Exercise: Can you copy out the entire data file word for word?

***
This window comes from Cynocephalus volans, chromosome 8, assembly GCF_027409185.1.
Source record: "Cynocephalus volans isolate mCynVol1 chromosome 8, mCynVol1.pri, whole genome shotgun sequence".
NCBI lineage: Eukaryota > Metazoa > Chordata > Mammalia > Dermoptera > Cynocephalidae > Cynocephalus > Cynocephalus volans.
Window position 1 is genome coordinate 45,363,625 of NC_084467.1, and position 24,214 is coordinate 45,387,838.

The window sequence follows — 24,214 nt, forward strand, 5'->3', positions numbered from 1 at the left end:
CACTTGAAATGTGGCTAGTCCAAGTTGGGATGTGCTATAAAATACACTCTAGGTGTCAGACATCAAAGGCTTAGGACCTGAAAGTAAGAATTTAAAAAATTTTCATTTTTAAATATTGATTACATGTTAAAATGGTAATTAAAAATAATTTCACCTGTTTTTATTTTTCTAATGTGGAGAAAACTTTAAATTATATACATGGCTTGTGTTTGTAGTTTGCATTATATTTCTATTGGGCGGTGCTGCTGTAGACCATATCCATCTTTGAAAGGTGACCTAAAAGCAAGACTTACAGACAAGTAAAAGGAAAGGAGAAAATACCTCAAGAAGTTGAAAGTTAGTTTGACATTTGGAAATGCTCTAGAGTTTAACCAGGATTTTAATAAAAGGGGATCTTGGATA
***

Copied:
This window comes from Cynocephalus volans, chromosome 8, assembly GCF_027409185.1.
Source record: "Cynocephalus volans isolate mCynVol1 chromosome 8, mCynVol1.pri, whole genome shotgun sequence".
NCBI lineage: Eukaryota > Metazoa > Chordata > Mammalia > Dermoptera > Cynocephalidae > Cynocephalus > Cynocephalus volans.
Window position 1 is genome coordinate 45,363,625 of NC_084467.1, and position 24,214 is coordinate 45,387,838.

The window sequence follows — 24,214 nt, forward strand, 5'->3', positions numbered from 1 at the left end:
CACTTGAAATGTGGCTAGTCCAAGTTGGGATGTGCTATAAAATACACTCTAGGTGTCAGACATCAAAGGCTTAGGACCTGAAAGTAAGAATTTAAAAAATTTTCATTTTTAAATATTGATTACATGTTAAAATGGTAATTAAAAATAATTTCACCTGTTTTTATTTTTCTAATGTGGAGAAAACTTTAAATTATATACATGGCTTGTGTTTGTAGTTTGCATTATATTTCTATTGGGCGGTGCTGCTGTAGACCATATCCATCTTTGAAAGGTGACCTAAAAGCAAGACTTACAGACAAGTAAAAGGAAAGGAGAAAATACCTCAAGAAGTTGAAAGTTAGTTTGACATTTGGAAATGCTCTAGAGTTTAACCAGGATTTTAATAAAAGGGGATCTTGGATA